Opin vísindi

Association of respiratory symptoms and lung function with occupation in the multinational Burden of Obstructive Lung Disease (BOLD) study

Show simple item record

dc.contributor.author BOLD Collaborative Research Group
dc.date.accessioned 2023-03-11T01:03:43Z
dc.date.available 2023-03-11T01:03:43Z
dc.date.issued 2023-01
dc.identifier.citation BOLD Collaborative Research Group 2023 , ' Association of respiratory symptoms and lung function with occupation in the multinational Burden of Obstructive Lung Disease (BOLD) study ' , European respiratory journal : official journal of the European Society for Clinical Respiratory Physiology , vol. 61 , no. 1 , 2200469 . https://doi.org/10.1183/13993003.00469-2022
dc.identifier.issn 0903-1936
dc.identifier.other PURE: 101753216
dc.identifier.other PURE UUID: 3154574a-df90-4bbc-9c1b-b27660c1dc3c
dc.identifier.other PubMedCentral: PMC9834632
dc.identifier.other Scopus: 85146364403
dc.identifier.other unpaywall: 10.1183/13993003.00469-2022
dc.identifier.uri https://hdl.handle.net/20.500.11815/4061
dc.description Copyright ©The authors 2023.
dc.description.abstract BACKGROUND: Chronic obstructive pulmonary disease has been associated with exposures in the workplace. We aimed to assess the association of respiratory symptoms and lung function with occupation in the Burden of Obstructive Lung Disease study. METHODS: We analysed cross-sectional data from 28 823 adults (≥40 years) in 34 countries. We considered 11 occupations and grouped them by likelihood of exposure to organic dusts, inorganic dusts and fumes. The association of chronic cough, chronic phlegm, wheeze, dyspnoea, forced vital capacity (FVC) and forced expiratory volume in 1 s (FEV1)/FVC with occupation was assessed, per study site, using multivariable regression. These estimates were then meta-analysed. Sensitivity analyses explored differences between sexes and gross national income. RESULTS: Overall, working in settings with potentially high exposure to dusts or fumes was associated with respiratory symptoms but not lung function differences. The most common occupation was farming. Compared to people not working in any of the 11 considered occupations, those who were farmers for ≥20 years were more likely to have chronic cough (OR 1.52, 95% CI 1.19-1.94), wheeze (OR 1.37, 95% CI 1.16-1.63) and dyspnoea (OR 1.83, 95% CI 1.53-2.20), but not lower FVC (β=0.02 L, 95% CI -0.02-0.06 L) or lower FEV1/FVC (β=0.04%, 95% CI -0.49-0.58%). Some findings differed by sex and gross national income. CONCLUSION: At a population level, the occupational exposures considered in this study do not appear to be major determinants of differences in lung function, although they are associated with more respiratory symptoms. Because not all work settings were included in this study, respiratory surveillance should still be encouraged among high-risk dusty and fume job workers, especially in low- and middle-income countries.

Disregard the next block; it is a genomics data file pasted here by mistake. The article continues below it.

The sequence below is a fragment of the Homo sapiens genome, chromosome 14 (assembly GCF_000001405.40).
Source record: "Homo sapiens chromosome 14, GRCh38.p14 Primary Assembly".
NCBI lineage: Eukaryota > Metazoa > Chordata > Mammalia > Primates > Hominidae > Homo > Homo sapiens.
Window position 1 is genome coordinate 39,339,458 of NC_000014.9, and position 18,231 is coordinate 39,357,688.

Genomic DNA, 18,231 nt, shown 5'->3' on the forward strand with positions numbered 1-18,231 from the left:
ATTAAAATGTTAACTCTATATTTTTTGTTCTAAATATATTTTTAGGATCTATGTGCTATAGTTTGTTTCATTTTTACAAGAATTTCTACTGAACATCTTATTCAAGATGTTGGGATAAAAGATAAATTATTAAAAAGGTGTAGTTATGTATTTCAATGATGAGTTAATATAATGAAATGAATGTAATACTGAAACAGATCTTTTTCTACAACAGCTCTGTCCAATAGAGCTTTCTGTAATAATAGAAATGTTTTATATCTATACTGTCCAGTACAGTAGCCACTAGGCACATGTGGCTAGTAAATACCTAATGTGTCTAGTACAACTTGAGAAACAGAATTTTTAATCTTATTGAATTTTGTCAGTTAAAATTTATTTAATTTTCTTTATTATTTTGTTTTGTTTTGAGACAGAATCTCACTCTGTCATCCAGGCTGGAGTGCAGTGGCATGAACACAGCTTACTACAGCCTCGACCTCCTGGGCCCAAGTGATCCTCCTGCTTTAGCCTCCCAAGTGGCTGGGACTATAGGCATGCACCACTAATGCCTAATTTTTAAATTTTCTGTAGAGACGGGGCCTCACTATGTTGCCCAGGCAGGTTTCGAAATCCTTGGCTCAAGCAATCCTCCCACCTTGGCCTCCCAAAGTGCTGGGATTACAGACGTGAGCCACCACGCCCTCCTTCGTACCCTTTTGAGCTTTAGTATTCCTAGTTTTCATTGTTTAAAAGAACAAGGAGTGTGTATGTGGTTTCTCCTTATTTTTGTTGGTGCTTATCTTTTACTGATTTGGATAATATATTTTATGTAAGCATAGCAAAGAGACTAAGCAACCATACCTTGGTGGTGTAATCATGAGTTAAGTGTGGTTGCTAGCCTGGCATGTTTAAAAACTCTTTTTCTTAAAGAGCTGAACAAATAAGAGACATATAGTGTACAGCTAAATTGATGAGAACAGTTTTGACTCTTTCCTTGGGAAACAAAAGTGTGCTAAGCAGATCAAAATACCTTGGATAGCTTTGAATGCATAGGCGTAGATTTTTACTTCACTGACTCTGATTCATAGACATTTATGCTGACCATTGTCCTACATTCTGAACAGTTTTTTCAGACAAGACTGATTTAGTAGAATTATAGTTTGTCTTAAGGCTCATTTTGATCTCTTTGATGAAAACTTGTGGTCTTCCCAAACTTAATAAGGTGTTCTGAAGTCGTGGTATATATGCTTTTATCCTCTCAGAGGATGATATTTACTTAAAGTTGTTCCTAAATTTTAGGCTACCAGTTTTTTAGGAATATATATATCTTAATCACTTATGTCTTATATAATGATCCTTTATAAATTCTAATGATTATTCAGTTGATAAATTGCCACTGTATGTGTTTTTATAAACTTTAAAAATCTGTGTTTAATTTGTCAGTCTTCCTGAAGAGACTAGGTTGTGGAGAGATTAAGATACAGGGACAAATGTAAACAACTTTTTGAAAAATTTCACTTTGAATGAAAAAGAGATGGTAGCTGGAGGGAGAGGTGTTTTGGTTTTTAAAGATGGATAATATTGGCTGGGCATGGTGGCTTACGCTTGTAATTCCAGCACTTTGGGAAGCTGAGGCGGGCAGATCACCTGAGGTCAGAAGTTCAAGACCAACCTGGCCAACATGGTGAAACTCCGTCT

dc.format.extent
dc.language.iso en
dc.relation.ispartofseries European respiratory journal : official journal of the European Society for Clinical Respiratory Physiology; 61(1)
dc.rights info:eu-repo/semantics/openAccess
dc.subject Lungnalæknisfræði
dc.subject Adult
dc.subject Humans
dc.subject Cough/complications
dc.subject Cross-Sectional Studies
dc.subject Pulmonary Disease, Chronic Obstructive
dc.subject Forced Expiratory Volume
dc.subject Vital Capacity
dc.subject Chronic Disease
dc.subject Occupations
dc.subject Dyspnea/epidemiology
dc.subject Pulmonary and Respiratory Medicine
dc.title Association of respiratory symptoms and lung function with occupation in the multinational Burden of Obstructive Lung Disease (BOLD) study
dc.type /dk/atira/pure/researchoutput/researchoutputtypes/contributiontojournal/article
dc.description.version Peer reviewed
dc.identifier.pmid 36028253
dc.identifier.doi https://doi.org/10.1183/13993003.00469-2022
dc.relation.url http://www.scopus.com/inward/record.url?scp=85146364403&partnerID=8YFLogxK
dc.contributor.department Faculty of Medicine
dc.contributor.department Internal Medicine and Emergency Services


Files in this item

This item appears in the following Collection(s)

Show simple item record